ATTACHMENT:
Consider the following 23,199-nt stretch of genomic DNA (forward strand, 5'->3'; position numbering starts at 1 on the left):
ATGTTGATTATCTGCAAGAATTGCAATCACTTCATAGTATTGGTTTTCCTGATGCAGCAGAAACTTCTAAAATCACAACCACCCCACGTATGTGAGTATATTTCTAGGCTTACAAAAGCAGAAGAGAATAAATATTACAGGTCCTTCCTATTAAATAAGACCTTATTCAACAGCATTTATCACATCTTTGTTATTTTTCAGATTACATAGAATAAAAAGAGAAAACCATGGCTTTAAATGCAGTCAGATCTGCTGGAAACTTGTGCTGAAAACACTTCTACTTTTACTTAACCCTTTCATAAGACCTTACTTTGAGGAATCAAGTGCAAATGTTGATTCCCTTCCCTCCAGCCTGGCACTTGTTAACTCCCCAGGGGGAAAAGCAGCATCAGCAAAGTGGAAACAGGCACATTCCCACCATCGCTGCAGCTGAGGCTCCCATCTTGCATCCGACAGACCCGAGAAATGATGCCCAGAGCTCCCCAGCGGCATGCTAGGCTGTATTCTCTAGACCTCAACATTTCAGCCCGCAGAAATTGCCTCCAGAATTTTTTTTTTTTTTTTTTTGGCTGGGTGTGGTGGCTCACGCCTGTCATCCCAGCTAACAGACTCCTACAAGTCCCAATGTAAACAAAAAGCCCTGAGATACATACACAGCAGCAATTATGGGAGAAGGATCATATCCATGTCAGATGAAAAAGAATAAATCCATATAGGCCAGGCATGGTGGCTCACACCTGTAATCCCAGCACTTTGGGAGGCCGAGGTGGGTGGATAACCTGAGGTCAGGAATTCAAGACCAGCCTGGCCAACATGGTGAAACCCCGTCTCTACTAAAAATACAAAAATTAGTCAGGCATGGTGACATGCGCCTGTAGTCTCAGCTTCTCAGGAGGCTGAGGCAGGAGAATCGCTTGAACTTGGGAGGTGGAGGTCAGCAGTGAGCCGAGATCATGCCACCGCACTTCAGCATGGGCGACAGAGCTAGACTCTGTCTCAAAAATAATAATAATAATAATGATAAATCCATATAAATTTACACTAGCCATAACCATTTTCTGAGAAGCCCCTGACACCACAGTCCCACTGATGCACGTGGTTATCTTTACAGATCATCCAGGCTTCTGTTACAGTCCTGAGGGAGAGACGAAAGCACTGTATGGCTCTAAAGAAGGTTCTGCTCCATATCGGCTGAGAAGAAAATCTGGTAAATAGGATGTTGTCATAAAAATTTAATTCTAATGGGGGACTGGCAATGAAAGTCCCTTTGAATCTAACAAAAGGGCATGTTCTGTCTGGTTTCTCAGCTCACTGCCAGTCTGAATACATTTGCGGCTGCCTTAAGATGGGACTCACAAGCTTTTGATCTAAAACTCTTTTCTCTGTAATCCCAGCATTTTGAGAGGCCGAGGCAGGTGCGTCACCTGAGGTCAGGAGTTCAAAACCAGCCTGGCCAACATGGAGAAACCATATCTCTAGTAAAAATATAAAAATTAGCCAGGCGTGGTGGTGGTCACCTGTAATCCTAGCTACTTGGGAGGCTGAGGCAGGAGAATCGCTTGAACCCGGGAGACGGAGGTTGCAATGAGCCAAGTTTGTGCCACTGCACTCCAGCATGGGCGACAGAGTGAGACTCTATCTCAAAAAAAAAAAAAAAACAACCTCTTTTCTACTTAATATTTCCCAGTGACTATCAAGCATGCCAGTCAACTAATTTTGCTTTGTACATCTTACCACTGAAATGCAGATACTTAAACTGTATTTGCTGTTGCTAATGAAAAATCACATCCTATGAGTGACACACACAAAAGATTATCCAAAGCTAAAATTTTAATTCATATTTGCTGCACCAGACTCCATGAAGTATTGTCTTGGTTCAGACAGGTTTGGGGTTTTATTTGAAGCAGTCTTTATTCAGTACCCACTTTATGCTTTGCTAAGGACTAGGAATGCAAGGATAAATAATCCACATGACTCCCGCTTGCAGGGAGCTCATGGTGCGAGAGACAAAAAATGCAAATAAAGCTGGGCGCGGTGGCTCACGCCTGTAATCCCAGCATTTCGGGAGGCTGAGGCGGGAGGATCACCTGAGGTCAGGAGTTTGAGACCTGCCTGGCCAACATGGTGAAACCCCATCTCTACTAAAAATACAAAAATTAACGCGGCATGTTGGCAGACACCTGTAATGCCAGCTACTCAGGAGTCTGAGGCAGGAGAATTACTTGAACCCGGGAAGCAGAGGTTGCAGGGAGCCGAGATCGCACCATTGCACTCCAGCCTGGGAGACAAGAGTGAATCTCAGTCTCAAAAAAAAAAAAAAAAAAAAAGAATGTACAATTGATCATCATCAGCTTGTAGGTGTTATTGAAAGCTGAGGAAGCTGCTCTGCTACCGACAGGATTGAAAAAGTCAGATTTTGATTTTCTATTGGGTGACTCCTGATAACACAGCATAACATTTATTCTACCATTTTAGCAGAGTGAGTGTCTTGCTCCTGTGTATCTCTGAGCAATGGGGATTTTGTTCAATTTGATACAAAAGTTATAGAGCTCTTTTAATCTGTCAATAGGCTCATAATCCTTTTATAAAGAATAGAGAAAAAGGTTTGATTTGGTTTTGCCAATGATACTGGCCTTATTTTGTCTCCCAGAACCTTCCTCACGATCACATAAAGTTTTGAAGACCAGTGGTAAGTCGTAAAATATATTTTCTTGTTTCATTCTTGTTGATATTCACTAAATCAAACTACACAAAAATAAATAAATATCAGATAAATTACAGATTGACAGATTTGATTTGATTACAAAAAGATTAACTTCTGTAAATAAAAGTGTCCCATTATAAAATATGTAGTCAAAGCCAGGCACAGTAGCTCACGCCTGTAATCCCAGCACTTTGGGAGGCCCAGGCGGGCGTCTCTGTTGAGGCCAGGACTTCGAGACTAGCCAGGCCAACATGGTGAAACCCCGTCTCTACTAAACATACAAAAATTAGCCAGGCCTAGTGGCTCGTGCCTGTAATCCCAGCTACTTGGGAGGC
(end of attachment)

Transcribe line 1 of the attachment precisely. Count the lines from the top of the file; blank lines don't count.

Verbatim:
Consider the following 23,199-nt stretch of genomic DNA (forward strand, 5'->3'; position numbering starts at 1 on the left):